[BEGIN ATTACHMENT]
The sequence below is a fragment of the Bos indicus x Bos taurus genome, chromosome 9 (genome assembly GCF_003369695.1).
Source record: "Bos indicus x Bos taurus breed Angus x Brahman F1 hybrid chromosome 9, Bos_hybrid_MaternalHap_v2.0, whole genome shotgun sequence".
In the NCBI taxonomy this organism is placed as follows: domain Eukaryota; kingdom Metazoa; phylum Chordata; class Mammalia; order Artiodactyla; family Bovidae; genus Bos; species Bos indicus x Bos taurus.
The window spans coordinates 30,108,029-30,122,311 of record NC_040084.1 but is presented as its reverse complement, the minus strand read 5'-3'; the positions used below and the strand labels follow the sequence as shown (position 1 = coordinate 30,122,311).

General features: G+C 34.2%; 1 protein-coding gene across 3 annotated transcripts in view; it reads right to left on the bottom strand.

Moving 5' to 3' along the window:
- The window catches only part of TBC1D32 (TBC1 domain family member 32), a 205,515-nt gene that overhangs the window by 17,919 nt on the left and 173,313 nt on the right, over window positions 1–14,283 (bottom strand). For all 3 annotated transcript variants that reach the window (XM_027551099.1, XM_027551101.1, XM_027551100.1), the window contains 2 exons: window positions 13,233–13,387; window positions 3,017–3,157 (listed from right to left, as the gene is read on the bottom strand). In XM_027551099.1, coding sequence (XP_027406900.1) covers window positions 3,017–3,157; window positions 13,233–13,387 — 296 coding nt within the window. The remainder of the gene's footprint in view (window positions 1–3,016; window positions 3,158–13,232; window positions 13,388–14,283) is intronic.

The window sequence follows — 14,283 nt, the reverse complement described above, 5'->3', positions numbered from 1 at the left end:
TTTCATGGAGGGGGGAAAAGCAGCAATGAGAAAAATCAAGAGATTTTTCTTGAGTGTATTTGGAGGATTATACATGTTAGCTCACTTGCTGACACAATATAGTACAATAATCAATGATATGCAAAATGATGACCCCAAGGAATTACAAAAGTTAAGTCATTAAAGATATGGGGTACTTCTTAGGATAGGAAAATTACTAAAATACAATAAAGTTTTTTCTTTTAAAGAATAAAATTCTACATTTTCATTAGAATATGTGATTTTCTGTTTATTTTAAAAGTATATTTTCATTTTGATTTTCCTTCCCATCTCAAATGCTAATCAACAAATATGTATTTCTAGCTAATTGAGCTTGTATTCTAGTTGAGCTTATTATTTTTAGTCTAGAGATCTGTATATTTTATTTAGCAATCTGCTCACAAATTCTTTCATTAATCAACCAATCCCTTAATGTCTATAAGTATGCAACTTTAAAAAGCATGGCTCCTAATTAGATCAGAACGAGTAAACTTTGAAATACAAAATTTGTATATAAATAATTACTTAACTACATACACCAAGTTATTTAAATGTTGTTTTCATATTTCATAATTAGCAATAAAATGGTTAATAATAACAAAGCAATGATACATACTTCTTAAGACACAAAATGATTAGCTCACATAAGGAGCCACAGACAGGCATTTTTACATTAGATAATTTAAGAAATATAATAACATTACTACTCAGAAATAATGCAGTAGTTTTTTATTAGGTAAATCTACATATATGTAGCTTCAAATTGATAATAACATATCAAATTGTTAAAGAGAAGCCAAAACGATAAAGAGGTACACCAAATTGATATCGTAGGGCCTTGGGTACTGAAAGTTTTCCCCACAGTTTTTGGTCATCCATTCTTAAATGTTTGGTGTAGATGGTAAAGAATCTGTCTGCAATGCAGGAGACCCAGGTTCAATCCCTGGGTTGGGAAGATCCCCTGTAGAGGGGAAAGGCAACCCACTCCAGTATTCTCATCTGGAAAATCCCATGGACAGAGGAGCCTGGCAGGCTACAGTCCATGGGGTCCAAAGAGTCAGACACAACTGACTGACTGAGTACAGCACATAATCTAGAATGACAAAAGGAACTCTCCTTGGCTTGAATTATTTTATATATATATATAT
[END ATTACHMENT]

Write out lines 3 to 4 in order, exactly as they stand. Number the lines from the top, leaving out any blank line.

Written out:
In the NCBI taxonomy this organism is placed as follows: domain Eukaryota; kingdom Metazoa; phylum Chordata; class Mammalia; order Artiodactyla; family Bovidae; genus Bos; species Bos indicus x Bos taurus.
The window spans coordinates 30,108,029-30,122,311 of record NC_040084.1 but is presented as its reverse complement, the minus strand read 5'-3'; the positions used below and the strand labels follow the sequence as shown (position 1 = coordinate 30,122,311).